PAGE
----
The Cebu Provincial Government recently hosted a Provincial Water Summit that aims to raise awareness on the effects of El Niño and to find ways to address this weather condition.
The summit, which was organized by the Provincial Environment and Natural Resources Office (PENRO), also became the venue to discuss the proposed ordinance for the creation of the Provincial Water Resources Authority.
At least 80 representatives from Cebu’s local government units (LGUs) and civil society organizations attended the activity held at the Elizabeth Hotel in Cebu City on Thursday, April 4.
PENRO Chief Rodel Bontuyan said the summit was held in line with the celebration of the World Water Day on March 22.
Baltazar Tribunalo, chief of the Cebu Provincial Disaster Risk Reduction and Management Office (PDRRMO) and one of the speakers, provided updates on the damage on agriculture, livestock and marine life caused by El Niño.
He also reported on the increased presence of a coral predator called crown-of-thorns starfish (locally known as dap-ag) in the 50 marine protected areas (MPAs).
As of April 4, a total of 29 LGUs submitted reports to the PDRRMO on the El Niño effects in their localities. The towns of Ginatilan, Minglanilla, Samboan and Sogod, and Carcar City already declared their respective localities under state of calamity.
Tribunalo said that corn farmers decided not to plant for the third cropping in May due to the intense dry spell.
He said corn commodity has been reported to be the most affected crop by El Niño.
With this, a total of 1,192 farmers and fishers from 17 LGUs submitted insurance claims from the Philippine Crop Insurance Corporation due to damages and losses.
As to the fisheries, PDRRMO recorded a significant decrease on fish catch in the province, while a fish kill in aquaculture livestock, specifically bangus, was reported in Cordova.
The fishermen also cannot spend a longer time to fish during day time, which greatly affected their source of living.
The increased presence of these coral predators were spotted in Moalboal (three MPAs), Tabogon (two), Camotes Island (eight), Bantayan Island (eight), Cordova (three), Dalaguete (three), Argao (five), Santander (one), Samboan (one), San Remigio (five), Tuburan (four), Oslob (four), Carmen (two) and Talisay City (one).
At least 350 hectares of guso, a Bisaya term of a local seaweed, were damaged amounting to P28 million.
The excessive heat also affected the livestock.
Based on the PDRRMO’s data, there were 12 swines suffered heat stroke, another four suffered pneumonia and two cattles have died. Damage was pegged at P226,000.
As to plants, there were occasional incidence of grass fires in Aloguinsan, Argao and Toledo City; high mortality of newly planted forest trees; and drying up of shrubs and other vegetations.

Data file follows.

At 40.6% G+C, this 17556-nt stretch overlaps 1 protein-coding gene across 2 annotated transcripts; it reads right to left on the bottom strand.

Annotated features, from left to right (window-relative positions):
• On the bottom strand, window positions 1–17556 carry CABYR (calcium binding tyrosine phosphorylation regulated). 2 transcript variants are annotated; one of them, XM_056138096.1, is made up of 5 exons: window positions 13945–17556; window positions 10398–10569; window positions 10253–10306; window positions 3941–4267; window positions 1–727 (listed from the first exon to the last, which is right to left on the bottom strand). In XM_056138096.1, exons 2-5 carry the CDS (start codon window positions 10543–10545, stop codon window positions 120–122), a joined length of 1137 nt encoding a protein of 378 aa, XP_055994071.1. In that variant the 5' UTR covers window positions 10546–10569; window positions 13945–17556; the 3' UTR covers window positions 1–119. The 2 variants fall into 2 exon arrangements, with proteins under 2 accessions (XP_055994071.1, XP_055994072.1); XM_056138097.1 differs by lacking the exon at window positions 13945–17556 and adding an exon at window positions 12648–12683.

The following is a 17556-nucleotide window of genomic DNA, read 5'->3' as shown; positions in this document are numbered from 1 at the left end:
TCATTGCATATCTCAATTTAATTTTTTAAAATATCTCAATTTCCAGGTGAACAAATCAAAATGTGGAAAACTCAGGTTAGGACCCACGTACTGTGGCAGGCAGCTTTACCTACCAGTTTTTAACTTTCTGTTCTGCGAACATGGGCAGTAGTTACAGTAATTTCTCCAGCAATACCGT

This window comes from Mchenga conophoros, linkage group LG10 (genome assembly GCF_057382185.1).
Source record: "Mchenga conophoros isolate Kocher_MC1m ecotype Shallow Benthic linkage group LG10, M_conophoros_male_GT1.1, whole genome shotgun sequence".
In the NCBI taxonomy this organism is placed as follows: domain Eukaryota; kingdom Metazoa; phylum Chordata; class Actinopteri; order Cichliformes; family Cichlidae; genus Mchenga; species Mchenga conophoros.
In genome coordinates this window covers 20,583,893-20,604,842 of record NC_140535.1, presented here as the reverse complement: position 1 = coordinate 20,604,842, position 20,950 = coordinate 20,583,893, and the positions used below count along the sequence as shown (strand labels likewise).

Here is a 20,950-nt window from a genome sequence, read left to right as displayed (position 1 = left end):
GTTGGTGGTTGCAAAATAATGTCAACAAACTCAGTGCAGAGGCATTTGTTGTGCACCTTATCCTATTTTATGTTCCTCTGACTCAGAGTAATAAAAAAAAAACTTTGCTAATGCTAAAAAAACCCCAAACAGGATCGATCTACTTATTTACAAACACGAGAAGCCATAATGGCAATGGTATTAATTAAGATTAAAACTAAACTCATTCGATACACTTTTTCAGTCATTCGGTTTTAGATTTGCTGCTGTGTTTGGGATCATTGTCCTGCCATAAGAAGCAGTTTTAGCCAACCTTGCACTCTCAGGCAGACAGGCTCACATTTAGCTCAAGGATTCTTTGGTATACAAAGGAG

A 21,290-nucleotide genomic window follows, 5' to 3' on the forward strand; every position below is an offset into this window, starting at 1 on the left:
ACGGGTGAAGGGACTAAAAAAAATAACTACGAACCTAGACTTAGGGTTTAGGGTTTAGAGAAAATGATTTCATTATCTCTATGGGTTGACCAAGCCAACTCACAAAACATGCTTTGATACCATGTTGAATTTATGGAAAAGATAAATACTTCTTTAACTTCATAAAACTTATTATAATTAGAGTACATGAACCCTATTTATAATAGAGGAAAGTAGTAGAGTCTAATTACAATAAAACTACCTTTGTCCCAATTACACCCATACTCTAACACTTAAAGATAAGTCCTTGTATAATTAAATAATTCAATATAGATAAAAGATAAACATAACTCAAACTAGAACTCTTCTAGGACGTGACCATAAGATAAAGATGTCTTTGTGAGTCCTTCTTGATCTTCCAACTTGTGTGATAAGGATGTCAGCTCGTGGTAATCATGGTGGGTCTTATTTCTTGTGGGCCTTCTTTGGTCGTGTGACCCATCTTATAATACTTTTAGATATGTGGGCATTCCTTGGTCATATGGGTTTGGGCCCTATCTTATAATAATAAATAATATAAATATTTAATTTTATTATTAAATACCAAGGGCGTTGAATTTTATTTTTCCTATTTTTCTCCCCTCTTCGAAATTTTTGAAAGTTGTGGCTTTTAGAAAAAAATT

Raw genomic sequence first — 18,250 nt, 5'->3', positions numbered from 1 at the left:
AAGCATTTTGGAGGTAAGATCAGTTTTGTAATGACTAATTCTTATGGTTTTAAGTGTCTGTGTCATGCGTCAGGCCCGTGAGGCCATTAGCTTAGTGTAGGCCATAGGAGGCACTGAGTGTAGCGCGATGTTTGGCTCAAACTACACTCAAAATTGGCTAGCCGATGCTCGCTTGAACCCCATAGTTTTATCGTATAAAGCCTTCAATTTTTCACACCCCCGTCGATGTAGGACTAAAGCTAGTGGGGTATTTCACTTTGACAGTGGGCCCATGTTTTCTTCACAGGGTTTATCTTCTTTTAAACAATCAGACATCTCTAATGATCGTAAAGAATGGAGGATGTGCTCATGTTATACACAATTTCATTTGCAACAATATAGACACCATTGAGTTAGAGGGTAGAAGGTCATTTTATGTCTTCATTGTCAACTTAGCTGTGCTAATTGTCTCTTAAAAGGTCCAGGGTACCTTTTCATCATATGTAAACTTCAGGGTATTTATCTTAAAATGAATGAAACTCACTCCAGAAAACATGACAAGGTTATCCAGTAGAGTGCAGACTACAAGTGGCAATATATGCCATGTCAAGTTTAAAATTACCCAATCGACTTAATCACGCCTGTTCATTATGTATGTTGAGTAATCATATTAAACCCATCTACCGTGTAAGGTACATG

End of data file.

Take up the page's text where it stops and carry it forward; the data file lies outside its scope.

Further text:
Water levels in some rivers as well as deep wells have also reduced by 50 percent, Tribunalo said.
He said some local government units already enforced water rationing, particularly in upland barangays.
The phenomenon has also affected the health of some individuals.
According to Tribunalo, there was an increase of dengue cases in Tabuelan and San Remegio.
He said this is probably due to containers filled with water that were left unsealed.
The Cebu Provincial Board has already declared the Province under a state of calamity.
Initially, the PDRRMO chief said P25 million of the P59 million quick response fund will be used in the proposed immediate interventions.
Of this amount, P3 million will be spent to purchase assorted seeds, rice and vegetables; another P3 million for food items; P1.1 million for the water tanks; and P1 million for the cash or food for work program.
The rest of the amount will be used to buy tilapia/bangus fingerlings, tilapia feeds, water pumps, waterpipes and plastic drums.
To date, the PDRRMO distributed 558 plastic drums, with 200-liter capacity, to Balamban, Badian, Tuburan, Carmen, Dumanjug, San Francisco, Kinatarcan Island in Sta. Fe, Dalaguete and the cities of Talisay and Toledo.
Tribunalo said the amount needed for the interventions will increase, as the need arises.
Aside from Tribunalo, other speakers during the summit were Juan Yao of the Department of Environment and Natural Resources (DENR)-PENRO, who talked about the Rivers for Life Program; Engr. Edgar Sibonga, the executive director of Provincial Water Resources Authority, for the Provincial Water Resource Authority and proposed Water Code ordinance; PENRO Legal Officer Rhea Yray for the Salient Provisions of the Water Code of the Philippines and The Philippine Clean Water Act of 2002; Mary Joyce Flores of the Central Visayas Center for Environmental Informatics for the Cebu Water Source Mapping and Assessment Project; and Cindelyn Pepito of the DENR-Environmental Management Bureau (EMB) 7 on updates of the monitoring on selected rivers in Cebu Province and DENR-EMB process flow for permit applications.